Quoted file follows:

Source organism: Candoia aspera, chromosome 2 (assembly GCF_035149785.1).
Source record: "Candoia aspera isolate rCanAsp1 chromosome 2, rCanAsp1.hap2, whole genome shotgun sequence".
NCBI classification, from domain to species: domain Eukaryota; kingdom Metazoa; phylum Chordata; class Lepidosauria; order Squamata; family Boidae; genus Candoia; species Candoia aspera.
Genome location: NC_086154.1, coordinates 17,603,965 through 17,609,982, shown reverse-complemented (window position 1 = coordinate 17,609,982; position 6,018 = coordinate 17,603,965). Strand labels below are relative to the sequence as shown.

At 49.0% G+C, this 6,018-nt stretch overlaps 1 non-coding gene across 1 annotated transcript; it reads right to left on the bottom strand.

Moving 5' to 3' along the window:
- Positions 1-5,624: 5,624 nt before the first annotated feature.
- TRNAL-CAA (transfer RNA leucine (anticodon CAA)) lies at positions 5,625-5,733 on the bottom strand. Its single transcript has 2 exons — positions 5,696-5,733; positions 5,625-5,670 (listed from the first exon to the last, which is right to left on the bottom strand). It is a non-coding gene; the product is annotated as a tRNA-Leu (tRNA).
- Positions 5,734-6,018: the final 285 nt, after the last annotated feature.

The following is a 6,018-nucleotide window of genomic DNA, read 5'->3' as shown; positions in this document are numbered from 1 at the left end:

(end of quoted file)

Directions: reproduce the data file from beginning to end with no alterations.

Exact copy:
Source organism: Candoia aspera, chromosome 2 (assembly GCF_035149785.1).
Source record: "Candoia aspera isolate rCanAsp1 chromosome 2, rCanAsp1.hap2, whole genome shotgun sequence".
NCBI classification, from domain to species: domain Eukaryota; kingdom Metazoa; phylum Chordata; class Lepidosauria; order Squamata; family Boidae; genus Candoia; species Candoia aspera.
Genome location: NC_086154.1, coordinates 17,603,965 through 17,609,982, shown reverse-complemented (window position 1 = coordinate 17,609,982; position 6,018 = coordinate 17,603,965). Strand labels below are relative to the sequence as shown.

At 49.0% G+C, this 6,018-nt stretch overlaps 1 non-coding gene across 1 annotated transcript; it reads right to left on the bottom strand.

Moving 5' to 3' along the window:
- Positions 1-5,624: 5,624 nt before the first annotated feature.
- TRNAL-CAA (transfer RNA leucine (anticodon CAA)) lies at positions 5,625-5,733 on the bottom strand. Its single transcript has 2 exons — positions 5,696-5,733; positions 5,625-5,670 (listed from the first exon to the last, which is right to left on the bottom strand). It is a non-coding gene; the product is annotated as a tRNA-Leu (tRNA).
- Positions 5,734-6,018: the final 285 nt, after the last annotated feature.

The following is a 6,018-nucleotide window of genomic DNA, read 5'->3' as shown; positions in this document are numbered from 1 at the left end: